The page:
Yellowish cones; long-stalked seed cones; dentate leaflets with teeth crowded to the base on the lower margin.
Plants arborescent; stem 2 m tall, 30 cm diam.
Leaves 100-150 cm long, light or bright green, highly glossy, flat (not keeled) in section (opposing leaflets inserted at 180° on rachis); rachis green, straight, stiff or gently curved, somewhat lax, not spirally twisted; petiole straight, with more than 12 prickles; leaf-base collar not present; basal leaflets reducing to spines.
Leaflets lanceolate, strongly discolorous, not overlapping, not lobed, insertion angle horizontal or obtuse (45-80°); margins flat; upper margin heavily toothed (more than 3 teeth); lower margin heavily toothed (more than 3 teeth); median leaflets 7-18 cm long, 15-35 mm wide.
Pollen cones 8-10, narrowly ovoid, green or brown, 20-22 cm long, 6-8 cm diam.
Seed cones ovoid, green or brown, 30-35 cm long, 18-20 cm diam.
Seeds oblong, 23-35 mm long, 16-25 mm wide, sarcotesta red.
Distribution & Habitat
This cycad has been recorded as growing in several localities in both Southern
Sudan and Northern Uganda. The colony that the Palm & Cycad Society of Australia visited was at Moyo in Northern
Uganda, close to Sudan's southern border. Interestingly, the colony occurs less
than 100 kms. from the newly described E. macrostrobilus in the Madi district in the far north of Uganda.
The main cycad colony we (Palm & Cycad Society of Australia) visited consisted of about 200 mature plants, however there are several other colonies around the town in the hills and this cycad is relatively common in the area, and does not appear be endangered in any way. Thie climate is hot and dry and the plants grow on low hills amongst granite boulders in full sun. This is a medium sized cycad which has adapted to the harsh growing conditions.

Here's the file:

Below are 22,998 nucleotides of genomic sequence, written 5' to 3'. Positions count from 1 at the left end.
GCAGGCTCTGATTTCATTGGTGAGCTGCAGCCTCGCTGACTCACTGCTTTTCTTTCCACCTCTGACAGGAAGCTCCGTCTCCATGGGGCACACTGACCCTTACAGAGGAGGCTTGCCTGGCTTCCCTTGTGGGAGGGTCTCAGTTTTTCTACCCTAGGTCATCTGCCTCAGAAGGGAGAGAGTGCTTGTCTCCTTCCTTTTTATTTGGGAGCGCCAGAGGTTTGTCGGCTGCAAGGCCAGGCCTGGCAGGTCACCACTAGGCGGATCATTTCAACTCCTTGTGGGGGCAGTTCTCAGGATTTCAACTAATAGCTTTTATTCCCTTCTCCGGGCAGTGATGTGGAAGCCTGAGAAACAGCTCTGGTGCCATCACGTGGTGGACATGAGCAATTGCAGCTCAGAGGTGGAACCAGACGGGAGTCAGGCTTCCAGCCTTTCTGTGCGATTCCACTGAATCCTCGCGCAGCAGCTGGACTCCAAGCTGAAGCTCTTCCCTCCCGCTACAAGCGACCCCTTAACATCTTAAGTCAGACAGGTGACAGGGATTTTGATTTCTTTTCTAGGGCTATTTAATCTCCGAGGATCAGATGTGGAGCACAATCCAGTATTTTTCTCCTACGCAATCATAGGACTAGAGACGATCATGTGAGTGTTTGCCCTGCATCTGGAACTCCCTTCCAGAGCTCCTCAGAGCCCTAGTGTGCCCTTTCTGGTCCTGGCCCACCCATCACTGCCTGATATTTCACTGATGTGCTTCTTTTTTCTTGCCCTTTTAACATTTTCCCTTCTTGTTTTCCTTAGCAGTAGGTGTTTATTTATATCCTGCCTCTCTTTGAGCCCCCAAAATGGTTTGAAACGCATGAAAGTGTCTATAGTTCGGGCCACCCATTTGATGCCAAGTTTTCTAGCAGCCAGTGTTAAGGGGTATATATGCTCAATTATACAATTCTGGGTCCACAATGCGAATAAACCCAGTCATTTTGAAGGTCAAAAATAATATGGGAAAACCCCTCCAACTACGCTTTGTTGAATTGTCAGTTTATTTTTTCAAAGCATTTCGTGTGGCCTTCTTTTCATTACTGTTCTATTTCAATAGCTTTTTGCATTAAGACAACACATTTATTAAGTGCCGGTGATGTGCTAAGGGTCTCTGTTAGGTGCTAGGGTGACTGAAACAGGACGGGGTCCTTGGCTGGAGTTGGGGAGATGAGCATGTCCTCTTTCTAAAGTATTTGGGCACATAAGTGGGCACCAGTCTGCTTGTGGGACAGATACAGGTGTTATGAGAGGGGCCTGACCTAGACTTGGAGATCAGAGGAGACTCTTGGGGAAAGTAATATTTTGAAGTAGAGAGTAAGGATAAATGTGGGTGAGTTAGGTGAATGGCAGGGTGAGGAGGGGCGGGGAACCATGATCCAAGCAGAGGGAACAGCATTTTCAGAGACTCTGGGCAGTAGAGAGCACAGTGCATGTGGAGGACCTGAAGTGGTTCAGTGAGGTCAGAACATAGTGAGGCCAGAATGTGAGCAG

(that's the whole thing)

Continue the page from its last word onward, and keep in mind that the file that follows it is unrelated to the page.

Regular fires in the area have blackened many of the larger stems. Limited seedling regeneration takes place because of the hot dry conditions and the frequent grass fires. Sometimes the mature plants become deciduous for a time and rarely do they carry their leaves for a second season. The dead leaves hang down a form a skirt.
|In habitat, Moyo, northern Uganda
This cycad grows well in cultivation. As a seedling, it often loses its previous year's leaves before the new leaves emerge. The seedlings need plenty of room for the tap root to develop and require very good drainage. It will grow in partial shade, however best results are obtained growing the seedlings in full sun. They do best in a tropical or sub-tropical climate. They are unlikely to be bothered by cold, however heavy frosts would probably be fatal.
References & Acknowledgements:
- Image - Ken Hill
- Royal Botanic Gardens Sydney
- Palm & Cycad Society of Australia